Chlorhexidine gluconate is a cationic bisbiguanide [4]. The mechanism of action is believed to be the disruption of cytoplasmic membranes with subsequent precipitation of cellular material. Chlorhexidine gluconate is active against Gram-positive bacteria, is less active against Gram-negative bacteria and fungi, and only exhibits minimal activity against Mycobacterium tuberculosis. It is not sporicidal and has in vitro activity against enveloped viruses (eg, herpes simplex virus, HIV, cytomegalovirus, influenza and respiratory syncytial virus), but has less activity against nonenveloped viruses (eg, rotavirus, adenovirus and enteroviruses). Chlorhexidine gluconate is included in a number of hand hygiene preparations and antiseptic detergent preparations.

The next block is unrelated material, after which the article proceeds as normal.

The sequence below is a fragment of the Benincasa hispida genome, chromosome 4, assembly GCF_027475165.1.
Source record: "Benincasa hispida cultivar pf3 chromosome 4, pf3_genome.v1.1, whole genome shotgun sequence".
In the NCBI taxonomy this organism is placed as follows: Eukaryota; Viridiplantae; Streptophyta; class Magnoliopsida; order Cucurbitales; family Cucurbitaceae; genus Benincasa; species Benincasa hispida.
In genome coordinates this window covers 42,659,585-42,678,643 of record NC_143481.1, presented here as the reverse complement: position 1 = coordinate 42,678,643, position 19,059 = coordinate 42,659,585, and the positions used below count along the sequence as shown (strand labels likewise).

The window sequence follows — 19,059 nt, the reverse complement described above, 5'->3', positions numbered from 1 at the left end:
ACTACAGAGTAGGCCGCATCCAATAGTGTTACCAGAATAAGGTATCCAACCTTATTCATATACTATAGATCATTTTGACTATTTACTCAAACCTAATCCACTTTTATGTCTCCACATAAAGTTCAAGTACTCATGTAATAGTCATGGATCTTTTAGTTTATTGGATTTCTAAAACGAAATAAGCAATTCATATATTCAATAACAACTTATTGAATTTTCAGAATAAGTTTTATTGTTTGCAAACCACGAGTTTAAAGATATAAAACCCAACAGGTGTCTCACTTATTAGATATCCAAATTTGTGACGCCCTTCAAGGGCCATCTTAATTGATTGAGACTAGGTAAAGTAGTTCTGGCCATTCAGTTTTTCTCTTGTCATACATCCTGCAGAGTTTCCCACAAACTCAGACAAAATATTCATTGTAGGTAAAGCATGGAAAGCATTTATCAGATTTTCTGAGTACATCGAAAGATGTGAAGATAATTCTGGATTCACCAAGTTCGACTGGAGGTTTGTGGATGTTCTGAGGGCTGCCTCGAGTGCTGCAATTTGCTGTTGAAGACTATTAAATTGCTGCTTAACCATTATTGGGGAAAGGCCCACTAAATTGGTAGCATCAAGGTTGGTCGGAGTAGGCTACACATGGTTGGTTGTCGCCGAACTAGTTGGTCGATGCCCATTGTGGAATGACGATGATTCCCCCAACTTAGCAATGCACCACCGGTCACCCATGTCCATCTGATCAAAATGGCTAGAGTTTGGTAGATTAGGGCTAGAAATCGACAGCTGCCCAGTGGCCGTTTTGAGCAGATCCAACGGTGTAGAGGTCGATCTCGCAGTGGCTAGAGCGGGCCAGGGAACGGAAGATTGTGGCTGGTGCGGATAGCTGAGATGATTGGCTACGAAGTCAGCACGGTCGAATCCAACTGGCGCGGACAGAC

Triclosan is a nonionic substance that has been incorporated into soaps and other consumer products [4]. Concentrations of 0.2% to 2% have antimicrobial activity. Triclosan enters bacterial cells and affects the cytoplasmic membrane and synthesis of RNA, fatty acids and proteins. It has a broad range of antimicrobial activity. It is often bacteriostatic. Triclosan’s activity against Gram-positive organisms is greater than against Gram-negative bacilli. The agent possesses reasonable activity against mycobacteria and Candida species, but it has limited activity against filamentous fungi. Like chlorhexidine, the activity of triclosan on the skin is more persistent than that of alcohol.

Quaternary ammonium compounds